Huawei said that its handset business recorded revenue of $7.23 billion in the first half of 2015, a year-on-year increase of 87 per cent, reflecting its strategy of “focusing on mid-to high-end handsets, which contributed to both an increase in shipments and average selling price”.
The strength has led the company to raise its expected revenue total for the year to $20 billion from $16 billion, Richard Yu, CEO of Huawei’s Consumer group, said.
“With our consistent and huge investment in R&D, Huawei is set to become one of the key players in the long-run,” he continued.
During the period, the company shipped a total of 48.2 million smartphones, a year-on-year increase of 39 per cent – at a time when market growth was around 7 per cent. Shipments for the “mid-to high-end” line increased 70 per cent year-on-year, while revenue increased by 388 per cent, with profit from this category representing 44 per cent of the division’s total.
With regard to specific devices, the company said it had shipped a global total of 5 million units of its Mate7 phablet, with sales in more than 100 countries. Last year’s flagship, P7, topped 7 million units – although the company had mooted a target of 10 million.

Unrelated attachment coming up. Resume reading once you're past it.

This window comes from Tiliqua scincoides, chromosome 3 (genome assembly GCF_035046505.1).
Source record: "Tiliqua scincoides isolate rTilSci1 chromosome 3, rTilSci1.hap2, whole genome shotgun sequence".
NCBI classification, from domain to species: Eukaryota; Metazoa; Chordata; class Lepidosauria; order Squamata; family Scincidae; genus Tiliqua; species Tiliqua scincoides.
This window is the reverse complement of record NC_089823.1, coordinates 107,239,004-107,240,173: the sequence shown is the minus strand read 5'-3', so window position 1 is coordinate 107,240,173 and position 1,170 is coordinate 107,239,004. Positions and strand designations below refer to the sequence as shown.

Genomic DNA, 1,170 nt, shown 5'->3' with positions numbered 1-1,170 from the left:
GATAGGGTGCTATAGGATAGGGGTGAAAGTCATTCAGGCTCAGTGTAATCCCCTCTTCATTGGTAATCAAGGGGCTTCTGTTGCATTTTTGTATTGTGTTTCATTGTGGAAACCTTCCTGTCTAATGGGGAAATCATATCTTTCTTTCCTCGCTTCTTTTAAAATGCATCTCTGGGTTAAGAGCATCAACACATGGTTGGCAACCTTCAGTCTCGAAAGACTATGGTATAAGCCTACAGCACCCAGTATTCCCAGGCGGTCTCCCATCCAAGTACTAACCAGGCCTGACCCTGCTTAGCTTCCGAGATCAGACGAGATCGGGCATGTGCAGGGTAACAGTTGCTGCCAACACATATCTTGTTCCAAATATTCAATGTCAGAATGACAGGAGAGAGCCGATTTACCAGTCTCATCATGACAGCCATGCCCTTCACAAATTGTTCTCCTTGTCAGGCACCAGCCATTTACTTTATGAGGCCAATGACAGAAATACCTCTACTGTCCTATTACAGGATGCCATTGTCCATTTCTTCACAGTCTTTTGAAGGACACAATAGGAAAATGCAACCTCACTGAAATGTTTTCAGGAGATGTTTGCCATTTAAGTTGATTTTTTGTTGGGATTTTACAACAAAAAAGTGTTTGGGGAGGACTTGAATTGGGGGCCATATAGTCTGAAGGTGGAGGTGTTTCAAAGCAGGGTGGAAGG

The company said that it global strategy “continues to stimulate stable business growth in both China and overseas markets”. Citing figures from GfK, Huawei said that its share of the global smartphone market has increased steadily from 6.7 per cent in January to 8.8 per cent in May.
In total, Huawei’s Consumer unit saw first half revenue of $9.09 billion, a 69 per cent year-on-year increase, representing 32 per cent of Huawei’s total revenue (up from 24 per cent).
Looking forward, the company said it will look to “capitalise on the opportunities presented by the ‘all things connected’ era.” The company has already focused heavily on wearables at Mobile World Congress 2015.
It also highlighted a number of “strategic partnerships with major automobile brands”, including Volkswagen, Mercedes-Benz, and Audi, with the latter two appointing their third-party suppliers to use Huawei vehicle-mounted 4G modules in future in-car networking equipment.
The company said it “aims to be the leading player in the interconnected cars industry and promote interaction among cars, smartphones and wearables to create seamless communications and a comfortable and safe driving experience for users”.